Echinocandin Resistance in Candida

Research output: Contribution to journalArticle

68 Citations (Scopus)

Abstract

Invasive fungal infections are an important infection concern for patients with underlying immunosuppression. Antifungal therapy is a critical component of patient care, but therapeutic choices are limited due to few drug classes. Antifungal resistance, especially among Candida species, aggravates the problem. The echinocandin drugs (micafungin, anidulafungin, and caspofungin) are the preferred choice to treat a range of candidiasis. They target the fungal-specific enzyme glucan synthase, which is responsible for the biosynthesis of a major cell wall polymer. Therapeutic failure involves acquisition of resistance, although it is a rare event among most Candida species. However, in some settings, higher-level resistance has been reported among Candida glabrata, which is also frequently resistant to azole drugs, resulting in difficult-to-treat multidrug-resistant strains. The mechanism of echinocandin resistance involves amino acid changes in "hot spot" regions of FKS-encoded subunits of glucan synthase, which decreases the sensitivity of enzyme to drug, resulting in higher minimum inhibitory concentration values. The cellular processes promoting the formation of resistant FKS strains involve complex stress response pathways that yield a variety of adaptive compensatory genetic responses. Standardized broth microdilution techniques can be used to distinguish FKS mutant strains from wild type, but testing C. glabrata with caspofungin should be approached cautiously. Finally, clinical factors that promote echinocandin resistance include prophylaxis, host reservoirs including biofilms in the gastrointestinal tract, and intra-abdominal infections. An understanding of clinical and molecular factors that promote echinocandin resistance is critical to develop better diagnostic tools and therapeutic strategies to overcome resistance.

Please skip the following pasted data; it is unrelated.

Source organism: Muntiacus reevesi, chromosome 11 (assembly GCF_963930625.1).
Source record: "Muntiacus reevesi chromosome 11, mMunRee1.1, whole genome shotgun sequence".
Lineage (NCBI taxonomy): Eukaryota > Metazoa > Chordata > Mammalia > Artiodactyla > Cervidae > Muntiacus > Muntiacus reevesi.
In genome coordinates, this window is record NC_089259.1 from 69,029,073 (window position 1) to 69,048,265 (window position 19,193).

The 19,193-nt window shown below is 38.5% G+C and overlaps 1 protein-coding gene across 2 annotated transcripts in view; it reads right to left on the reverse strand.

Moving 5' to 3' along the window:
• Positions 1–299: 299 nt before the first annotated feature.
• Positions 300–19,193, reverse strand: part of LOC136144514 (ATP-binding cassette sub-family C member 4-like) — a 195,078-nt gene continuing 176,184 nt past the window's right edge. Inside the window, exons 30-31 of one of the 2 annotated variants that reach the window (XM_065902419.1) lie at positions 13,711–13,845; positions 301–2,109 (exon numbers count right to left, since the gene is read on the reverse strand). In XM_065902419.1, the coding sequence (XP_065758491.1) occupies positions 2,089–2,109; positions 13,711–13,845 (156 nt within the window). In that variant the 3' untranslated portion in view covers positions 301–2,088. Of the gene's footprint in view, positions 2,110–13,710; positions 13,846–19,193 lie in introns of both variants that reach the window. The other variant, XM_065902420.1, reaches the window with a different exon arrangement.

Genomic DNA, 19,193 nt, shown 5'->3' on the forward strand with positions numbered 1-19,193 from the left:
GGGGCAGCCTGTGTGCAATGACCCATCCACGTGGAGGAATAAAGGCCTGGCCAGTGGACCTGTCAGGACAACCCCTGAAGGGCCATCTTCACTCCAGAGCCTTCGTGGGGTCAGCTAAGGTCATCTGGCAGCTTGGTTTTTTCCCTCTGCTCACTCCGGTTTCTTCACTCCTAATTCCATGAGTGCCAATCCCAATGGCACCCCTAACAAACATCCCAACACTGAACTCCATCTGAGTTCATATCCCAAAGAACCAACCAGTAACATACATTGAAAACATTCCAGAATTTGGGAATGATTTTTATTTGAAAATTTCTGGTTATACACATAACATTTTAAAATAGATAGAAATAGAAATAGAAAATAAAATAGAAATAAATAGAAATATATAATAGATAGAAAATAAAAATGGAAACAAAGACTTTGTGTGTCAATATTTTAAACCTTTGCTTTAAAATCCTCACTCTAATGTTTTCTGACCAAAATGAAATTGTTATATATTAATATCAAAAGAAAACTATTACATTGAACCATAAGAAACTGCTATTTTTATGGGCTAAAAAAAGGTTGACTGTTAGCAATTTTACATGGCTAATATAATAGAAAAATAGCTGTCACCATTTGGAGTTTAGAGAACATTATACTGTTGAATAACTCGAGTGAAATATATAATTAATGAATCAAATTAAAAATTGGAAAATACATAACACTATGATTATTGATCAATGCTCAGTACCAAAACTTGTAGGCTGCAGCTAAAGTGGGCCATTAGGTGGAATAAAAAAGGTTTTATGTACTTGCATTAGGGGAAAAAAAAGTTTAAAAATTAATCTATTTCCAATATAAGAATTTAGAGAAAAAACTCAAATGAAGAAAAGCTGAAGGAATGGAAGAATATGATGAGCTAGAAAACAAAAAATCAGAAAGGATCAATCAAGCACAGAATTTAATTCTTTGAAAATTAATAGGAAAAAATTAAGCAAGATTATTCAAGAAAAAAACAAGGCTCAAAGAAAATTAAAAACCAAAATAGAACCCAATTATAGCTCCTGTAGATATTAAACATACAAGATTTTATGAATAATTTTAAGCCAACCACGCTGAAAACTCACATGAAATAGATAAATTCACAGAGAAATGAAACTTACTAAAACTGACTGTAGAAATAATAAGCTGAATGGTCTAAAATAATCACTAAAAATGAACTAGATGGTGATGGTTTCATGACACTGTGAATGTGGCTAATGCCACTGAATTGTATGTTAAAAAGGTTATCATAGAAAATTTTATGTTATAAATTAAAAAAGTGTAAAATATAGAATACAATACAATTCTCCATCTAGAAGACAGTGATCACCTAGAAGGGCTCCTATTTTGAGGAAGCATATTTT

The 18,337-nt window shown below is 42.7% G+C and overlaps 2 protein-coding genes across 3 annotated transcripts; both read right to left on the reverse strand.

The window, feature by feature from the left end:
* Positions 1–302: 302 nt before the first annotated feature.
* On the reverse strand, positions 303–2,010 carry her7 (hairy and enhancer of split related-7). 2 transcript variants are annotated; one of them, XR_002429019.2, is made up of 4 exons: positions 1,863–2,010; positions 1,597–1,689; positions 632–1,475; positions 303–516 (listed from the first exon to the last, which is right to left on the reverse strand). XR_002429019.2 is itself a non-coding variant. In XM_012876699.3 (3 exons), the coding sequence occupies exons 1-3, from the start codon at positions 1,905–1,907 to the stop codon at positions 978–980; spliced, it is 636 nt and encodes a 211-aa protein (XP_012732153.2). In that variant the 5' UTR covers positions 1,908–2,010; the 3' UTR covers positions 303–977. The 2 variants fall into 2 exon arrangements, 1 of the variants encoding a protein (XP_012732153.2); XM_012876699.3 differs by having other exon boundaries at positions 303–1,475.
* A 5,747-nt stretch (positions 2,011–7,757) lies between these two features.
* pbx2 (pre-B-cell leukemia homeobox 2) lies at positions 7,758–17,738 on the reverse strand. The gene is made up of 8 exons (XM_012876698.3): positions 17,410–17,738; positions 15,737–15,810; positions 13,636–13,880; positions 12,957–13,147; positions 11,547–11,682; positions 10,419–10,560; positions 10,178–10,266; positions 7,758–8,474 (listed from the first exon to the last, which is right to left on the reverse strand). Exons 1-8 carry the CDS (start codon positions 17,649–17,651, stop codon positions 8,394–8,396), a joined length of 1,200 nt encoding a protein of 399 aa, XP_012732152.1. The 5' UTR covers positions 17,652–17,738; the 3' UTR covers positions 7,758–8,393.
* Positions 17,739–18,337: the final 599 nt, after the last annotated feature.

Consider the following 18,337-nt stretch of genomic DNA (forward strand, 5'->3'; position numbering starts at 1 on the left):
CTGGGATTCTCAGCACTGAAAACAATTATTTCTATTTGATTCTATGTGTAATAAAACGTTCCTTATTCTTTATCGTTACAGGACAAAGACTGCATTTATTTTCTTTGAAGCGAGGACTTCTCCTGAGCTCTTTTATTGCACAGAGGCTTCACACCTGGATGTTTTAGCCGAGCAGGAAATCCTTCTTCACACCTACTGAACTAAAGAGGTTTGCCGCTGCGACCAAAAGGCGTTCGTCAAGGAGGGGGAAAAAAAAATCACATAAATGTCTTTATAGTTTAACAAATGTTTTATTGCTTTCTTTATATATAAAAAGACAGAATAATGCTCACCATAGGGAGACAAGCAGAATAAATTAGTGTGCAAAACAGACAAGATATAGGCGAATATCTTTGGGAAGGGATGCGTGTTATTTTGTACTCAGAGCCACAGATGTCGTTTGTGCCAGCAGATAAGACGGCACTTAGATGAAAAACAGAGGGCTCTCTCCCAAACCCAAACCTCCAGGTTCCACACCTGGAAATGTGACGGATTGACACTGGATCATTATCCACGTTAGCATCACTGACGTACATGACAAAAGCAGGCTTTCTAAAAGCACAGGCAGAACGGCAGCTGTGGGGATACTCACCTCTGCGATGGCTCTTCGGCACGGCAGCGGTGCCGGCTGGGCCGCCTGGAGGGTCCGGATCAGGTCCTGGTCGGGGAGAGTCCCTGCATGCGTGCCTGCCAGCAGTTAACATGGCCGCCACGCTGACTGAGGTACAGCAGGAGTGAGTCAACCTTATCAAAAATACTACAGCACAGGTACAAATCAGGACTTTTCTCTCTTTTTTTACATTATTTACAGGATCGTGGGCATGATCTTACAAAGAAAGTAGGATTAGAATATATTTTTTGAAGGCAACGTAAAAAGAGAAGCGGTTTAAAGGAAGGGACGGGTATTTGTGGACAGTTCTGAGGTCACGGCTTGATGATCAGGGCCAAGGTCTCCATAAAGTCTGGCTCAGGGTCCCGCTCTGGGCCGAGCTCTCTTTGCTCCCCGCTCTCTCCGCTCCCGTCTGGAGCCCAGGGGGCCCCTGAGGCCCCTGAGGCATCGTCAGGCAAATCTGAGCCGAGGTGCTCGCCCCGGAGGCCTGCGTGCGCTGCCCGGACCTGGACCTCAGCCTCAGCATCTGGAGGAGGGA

Original languageEnglish (US)
Pages (from-to)S612-S617
JournalClinical Infectious Diseases
Volume61
DOIs
StatePublished - Dec 1 2015

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Echinocandins
caspofungin
Candida
Candida glabrata
Pharmaceutical Preparations
anidulafungin
Intraabdominal Infections
Azoles
Candidiasis
Microbial Sensitivity Tests
Enzymes
Therapeutics
Biofilms
Immunosuppression
Cell Wall
Gastrointestinal Tract
Patient Care
Polymers
Amino Acids
Infection

All Science Journal Classification (ASJC) codes

  • Microbiology (medical)
  • Infectious Diseases

Cite this

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Echinocandin Resistance in Candida. / Perlin, David S.

In: Clinical Infectious Diseases, Vol. 61, 01.12.2015, p. S612-S617.

Research output: Contribution to journalArticle

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